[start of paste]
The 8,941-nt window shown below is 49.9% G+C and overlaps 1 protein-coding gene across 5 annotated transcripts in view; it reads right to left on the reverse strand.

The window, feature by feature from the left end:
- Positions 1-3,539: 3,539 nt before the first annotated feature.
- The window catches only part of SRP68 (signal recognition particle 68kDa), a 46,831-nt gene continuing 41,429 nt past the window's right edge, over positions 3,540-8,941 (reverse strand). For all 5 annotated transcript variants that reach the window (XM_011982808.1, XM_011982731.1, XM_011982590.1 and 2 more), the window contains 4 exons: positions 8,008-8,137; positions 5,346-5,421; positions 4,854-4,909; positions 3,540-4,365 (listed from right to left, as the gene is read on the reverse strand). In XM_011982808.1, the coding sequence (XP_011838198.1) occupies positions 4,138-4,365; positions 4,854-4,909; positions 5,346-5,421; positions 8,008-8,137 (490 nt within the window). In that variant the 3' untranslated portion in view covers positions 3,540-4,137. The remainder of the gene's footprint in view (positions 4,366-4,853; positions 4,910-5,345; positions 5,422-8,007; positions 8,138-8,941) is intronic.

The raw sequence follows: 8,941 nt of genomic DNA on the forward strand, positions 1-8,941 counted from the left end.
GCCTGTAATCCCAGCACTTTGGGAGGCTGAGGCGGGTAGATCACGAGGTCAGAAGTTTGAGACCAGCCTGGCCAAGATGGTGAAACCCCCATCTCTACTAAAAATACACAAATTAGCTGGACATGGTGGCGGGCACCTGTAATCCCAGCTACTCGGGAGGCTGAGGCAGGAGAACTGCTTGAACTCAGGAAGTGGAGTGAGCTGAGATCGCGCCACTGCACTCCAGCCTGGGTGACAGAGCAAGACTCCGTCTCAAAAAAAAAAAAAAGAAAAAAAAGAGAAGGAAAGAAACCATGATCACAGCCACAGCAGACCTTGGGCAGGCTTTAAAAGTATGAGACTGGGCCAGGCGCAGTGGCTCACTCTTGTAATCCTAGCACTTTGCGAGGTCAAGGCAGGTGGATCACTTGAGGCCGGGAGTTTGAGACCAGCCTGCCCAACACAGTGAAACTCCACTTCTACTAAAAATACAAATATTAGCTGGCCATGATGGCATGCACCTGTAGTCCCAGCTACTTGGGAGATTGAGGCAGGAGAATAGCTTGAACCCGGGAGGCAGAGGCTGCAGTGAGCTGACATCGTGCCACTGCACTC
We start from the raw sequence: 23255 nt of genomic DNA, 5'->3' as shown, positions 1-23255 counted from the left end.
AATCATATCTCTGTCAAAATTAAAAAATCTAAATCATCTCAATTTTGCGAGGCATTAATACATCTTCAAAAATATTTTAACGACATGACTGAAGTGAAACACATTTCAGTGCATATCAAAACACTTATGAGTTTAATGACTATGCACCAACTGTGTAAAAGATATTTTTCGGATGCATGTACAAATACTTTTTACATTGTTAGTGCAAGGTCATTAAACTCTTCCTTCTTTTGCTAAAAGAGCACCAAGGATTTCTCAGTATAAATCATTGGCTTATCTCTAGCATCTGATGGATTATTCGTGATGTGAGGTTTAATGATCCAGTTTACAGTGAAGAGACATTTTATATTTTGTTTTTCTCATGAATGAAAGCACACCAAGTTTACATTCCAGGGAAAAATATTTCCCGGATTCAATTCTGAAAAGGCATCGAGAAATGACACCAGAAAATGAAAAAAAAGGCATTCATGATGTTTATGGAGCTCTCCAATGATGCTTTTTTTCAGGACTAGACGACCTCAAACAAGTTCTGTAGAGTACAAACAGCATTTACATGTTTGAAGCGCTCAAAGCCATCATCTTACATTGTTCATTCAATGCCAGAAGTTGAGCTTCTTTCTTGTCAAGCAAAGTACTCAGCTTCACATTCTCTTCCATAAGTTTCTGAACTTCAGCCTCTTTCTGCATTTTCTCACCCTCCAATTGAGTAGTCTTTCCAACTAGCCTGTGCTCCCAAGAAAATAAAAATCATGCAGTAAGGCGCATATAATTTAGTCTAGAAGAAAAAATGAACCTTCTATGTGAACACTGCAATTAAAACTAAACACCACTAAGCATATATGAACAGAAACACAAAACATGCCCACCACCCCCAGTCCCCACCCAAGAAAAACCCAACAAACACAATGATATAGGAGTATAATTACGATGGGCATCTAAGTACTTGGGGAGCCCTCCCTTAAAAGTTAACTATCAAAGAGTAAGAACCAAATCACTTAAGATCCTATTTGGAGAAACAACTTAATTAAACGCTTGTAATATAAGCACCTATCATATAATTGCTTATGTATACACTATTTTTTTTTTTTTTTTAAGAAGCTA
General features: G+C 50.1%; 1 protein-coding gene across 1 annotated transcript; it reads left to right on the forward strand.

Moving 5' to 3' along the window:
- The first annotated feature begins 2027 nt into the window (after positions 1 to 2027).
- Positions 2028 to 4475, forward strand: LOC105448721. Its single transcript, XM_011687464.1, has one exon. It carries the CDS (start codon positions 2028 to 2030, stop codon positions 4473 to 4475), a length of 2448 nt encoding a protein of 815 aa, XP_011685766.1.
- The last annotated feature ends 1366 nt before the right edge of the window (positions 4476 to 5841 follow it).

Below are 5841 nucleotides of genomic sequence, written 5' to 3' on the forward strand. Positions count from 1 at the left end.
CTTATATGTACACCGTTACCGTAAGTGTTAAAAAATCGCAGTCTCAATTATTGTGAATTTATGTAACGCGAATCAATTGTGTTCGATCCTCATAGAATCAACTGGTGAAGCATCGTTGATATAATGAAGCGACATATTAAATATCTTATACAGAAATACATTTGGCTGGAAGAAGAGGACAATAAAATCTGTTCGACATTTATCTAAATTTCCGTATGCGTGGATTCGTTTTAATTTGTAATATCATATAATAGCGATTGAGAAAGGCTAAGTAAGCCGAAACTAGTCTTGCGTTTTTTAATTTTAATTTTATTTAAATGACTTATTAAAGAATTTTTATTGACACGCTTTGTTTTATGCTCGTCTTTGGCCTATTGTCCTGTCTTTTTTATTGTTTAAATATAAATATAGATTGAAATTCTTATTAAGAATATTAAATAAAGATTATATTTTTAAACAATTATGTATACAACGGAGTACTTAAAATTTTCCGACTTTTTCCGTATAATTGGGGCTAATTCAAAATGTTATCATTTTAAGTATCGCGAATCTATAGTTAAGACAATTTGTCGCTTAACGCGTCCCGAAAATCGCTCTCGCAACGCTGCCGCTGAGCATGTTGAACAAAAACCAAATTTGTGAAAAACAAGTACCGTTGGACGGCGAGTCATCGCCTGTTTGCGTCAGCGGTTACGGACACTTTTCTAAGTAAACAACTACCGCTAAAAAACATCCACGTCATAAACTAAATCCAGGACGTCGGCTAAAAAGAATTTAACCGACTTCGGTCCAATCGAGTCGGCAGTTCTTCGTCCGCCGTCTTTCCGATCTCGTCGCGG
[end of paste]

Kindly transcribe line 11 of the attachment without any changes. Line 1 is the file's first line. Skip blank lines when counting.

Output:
- The first annotated feature begins 2027 nt into the window (after positions 1 to 2027).